He's been married six times. He comfortably butts heads with government agencies when it comes to environmental concerns like his beloved St. Johns River. The KKK harassed him for decades after he released The Klan Unmasked in 1954, and he's taken hits from the mainstream media concerning his reporting of the white supremacist group.
Tonight, the literary icon rolls into the Historic Train Depot in Tarpon Springs. Stetson Kennedy, the 93-year-old Florida Artist Hall of Famer, will discuss his books, including Palmetto Country and The Federal Writers' Project Guide to 1930s Florida, as well as share memories of Tarpon Springs more than 70 years ago.
Kennedy's career began in 1937 when he left the University of Florida to take a job with the Franklin Roosevelt administration's Work Projects Administration. He traveled the state gathering folklore and data for the agency's guidebook series, which eventually included such writers as Zora Neale Hurston and Studs Terkel. During World War II, Kennedy, who did not serve in the military because of a back injury, worked for the southeastern office of the Anti-Defamation League. The work grew into a lifelong battle against the Ku Klux Klan.
"He is a firebrand,'' said Tina Bucavalas, curator of Arts and Historical Resources for Tarpon Springs, who co-authored South Florida Folklife with Kennedy and Peggy Bulger. "He is a passionate man trapped in a 93-year-old's body.''
We caught up with Kennedy via phone from his home in St. Johns County.
Can you describe how you remember Tarpon Springs in 1939?
The sponge boats were very active. I remember driving down the back streets where sponging families lived and looking at gear and seeing their boats pulled up on land. The waterfront was totally different than today. It was a working waterfront for fishing and sponging. Tourists were scarce.
Wasn't that typical of waterfront towns throughout the state?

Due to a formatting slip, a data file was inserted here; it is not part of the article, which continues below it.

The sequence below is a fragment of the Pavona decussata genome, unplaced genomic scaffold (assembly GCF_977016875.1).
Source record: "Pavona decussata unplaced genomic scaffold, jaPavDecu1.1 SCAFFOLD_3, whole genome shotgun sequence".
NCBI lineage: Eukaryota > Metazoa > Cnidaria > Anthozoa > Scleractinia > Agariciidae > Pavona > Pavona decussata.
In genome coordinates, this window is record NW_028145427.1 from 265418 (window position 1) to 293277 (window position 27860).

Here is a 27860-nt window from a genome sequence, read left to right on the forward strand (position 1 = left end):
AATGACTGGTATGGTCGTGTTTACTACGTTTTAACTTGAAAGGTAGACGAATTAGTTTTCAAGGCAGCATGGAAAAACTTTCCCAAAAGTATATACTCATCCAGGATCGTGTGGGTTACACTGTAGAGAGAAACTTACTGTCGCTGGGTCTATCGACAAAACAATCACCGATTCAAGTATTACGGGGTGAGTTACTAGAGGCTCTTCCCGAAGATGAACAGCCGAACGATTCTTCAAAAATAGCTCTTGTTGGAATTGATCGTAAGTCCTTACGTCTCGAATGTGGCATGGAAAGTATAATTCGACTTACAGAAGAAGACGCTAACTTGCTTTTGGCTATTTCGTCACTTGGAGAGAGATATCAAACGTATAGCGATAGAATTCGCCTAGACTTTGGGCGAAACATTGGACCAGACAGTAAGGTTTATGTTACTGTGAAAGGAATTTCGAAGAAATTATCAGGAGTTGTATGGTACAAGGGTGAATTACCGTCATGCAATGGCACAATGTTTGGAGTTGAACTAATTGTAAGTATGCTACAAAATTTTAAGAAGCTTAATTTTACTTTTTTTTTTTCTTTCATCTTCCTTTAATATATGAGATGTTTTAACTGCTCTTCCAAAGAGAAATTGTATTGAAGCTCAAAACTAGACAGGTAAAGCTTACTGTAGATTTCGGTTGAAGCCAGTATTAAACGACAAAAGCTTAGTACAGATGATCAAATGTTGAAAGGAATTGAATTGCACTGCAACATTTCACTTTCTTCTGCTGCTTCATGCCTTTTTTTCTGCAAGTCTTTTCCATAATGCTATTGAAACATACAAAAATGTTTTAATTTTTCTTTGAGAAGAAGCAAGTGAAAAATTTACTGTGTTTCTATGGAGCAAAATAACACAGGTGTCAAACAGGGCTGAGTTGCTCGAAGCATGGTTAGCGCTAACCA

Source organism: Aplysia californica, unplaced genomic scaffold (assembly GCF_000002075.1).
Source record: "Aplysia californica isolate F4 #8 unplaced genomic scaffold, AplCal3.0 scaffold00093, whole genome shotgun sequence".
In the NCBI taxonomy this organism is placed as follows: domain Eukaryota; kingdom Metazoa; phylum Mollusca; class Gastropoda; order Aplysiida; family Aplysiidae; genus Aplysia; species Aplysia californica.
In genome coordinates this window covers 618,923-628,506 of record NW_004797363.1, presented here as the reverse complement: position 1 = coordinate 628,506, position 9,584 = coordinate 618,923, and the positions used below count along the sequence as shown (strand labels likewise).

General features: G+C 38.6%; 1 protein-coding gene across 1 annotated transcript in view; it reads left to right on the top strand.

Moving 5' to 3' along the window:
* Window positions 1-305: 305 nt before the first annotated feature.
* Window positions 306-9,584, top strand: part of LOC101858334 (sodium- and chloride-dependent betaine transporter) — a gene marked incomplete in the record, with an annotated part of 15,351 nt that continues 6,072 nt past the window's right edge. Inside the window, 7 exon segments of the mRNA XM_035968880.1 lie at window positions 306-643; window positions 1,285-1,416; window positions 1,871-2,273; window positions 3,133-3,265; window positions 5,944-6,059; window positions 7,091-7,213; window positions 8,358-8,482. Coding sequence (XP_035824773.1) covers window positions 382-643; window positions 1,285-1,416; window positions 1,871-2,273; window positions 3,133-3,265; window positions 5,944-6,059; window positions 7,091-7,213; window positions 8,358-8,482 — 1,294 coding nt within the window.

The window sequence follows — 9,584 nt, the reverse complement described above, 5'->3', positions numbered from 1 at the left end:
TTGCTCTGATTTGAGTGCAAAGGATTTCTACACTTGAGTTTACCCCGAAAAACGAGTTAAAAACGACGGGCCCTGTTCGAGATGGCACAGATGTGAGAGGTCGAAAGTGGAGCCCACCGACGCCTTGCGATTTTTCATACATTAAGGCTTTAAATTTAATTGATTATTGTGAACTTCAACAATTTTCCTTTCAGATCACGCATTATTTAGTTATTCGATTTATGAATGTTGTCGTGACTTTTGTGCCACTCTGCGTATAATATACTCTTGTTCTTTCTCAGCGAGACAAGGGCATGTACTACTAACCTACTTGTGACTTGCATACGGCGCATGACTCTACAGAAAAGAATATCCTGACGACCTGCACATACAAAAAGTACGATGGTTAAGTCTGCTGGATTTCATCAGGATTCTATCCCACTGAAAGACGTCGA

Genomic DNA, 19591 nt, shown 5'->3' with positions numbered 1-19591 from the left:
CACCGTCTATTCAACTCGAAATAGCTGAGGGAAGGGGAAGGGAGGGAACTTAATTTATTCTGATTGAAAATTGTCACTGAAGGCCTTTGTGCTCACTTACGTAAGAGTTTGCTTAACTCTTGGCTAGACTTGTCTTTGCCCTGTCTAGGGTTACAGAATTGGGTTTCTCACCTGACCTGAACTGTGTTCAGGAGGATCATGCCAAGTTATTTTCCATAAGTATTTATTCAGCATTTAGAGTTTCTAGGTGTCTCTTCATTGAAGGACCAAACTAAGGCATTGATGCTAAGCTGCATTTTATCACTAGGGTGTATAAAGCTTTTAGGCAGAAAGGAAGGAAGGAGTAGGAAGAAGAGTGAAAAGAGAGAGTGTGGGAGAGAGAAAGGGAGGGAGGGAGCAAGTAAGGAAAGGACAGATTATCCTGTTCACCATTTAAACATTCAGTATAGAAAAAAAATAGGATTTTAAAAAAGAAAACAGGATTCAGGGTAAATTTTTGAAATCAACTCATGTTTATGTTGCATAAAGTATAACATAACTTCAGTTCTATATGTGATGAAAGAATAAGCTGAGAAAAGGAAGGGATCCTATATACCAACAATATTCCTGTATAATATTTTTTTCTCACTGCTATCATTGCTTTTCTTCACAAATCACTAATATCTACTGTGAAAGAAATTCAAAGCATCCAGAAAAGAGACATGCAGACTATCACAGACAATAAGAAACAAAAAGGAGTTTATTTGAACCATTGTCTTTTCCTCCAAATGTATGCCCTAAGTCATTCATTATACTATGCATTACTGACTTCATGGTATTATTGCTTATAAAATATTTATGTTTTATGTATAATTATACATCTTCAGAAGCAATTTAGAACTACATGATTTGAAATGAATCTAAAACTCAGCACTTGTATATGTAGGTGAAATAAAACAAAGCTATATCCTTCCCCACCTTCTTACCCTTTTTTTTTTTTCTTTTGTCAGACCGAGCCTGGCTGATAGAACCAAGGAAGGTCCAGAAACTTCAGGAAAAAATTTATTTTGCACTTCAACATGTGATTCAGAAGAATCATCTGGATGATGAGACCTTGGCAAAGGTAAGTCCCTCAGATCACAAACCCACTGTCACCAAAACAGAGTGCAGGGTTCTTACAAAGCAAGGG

It was. And I want to mention in Key West there was also a sponge industry. The Greeks stopped there first before settling in Tarpon. Bahamian spongers, "conchs,'' were also sponging there, using long poles to collect the sponges. They could reach over the sides of the boat and hook the sponges while looking through glass-bottom buckets. They believed the lead shoes of the Greek divers were killing sponges. The conch spongers set fire to Greek boats, and the Greeks left Key West.
With the economy struggling in 2010, what do you think about the government initiating a contemporary WPA today?
When Obama campaigned he said he'd focus on Main Street and not Wall Street. Yet, he joined with the rest of the government types by giving billions to Wall Street. The same thing happened with the original WPA. The banks got all kinds of welfare money, and when it came time to give people jobs, the businesses and the bankers started raising hell. Even so, since loss of jobs is one of the biggest parts about this Depression now, I think yes, we need a big jobs programs.
I envy your job as a roving writer for the WPA. What about some sort of writers project now? Would that be valuable?
Writers were scarce back then. With all the media we have now, I can't help but feel we are all drowning in a word tsunami. We're so overwhelmed in trying to keep up, and in keeping our sanity, we are not able to think. Words are like bees buzzing in our head. And some, not all, but some of the media is spitting out wordage that is poisonous.
Have you ever regretted your decision on leaving the University of Florida?
I dropped out because WWII was about to start. I felt the universities were unaware. They were turning their back on what was causing the war. They were teaching ancient history and turning their back on modern history.
How would you describe your hometown of Jacksonville?
Jacksonville has been very good to me lately. It redeemed itself with the number of the people who came out for Obama, but Jacksonville used to be a stronghold of white supremacy and white rule.
What advice do you give kids in Florida today?
The preceding generations are leaving them with a bum deal. I feel sorry for them. I'd tell them if they don't wise up and look out for their own interest they'll have trouble.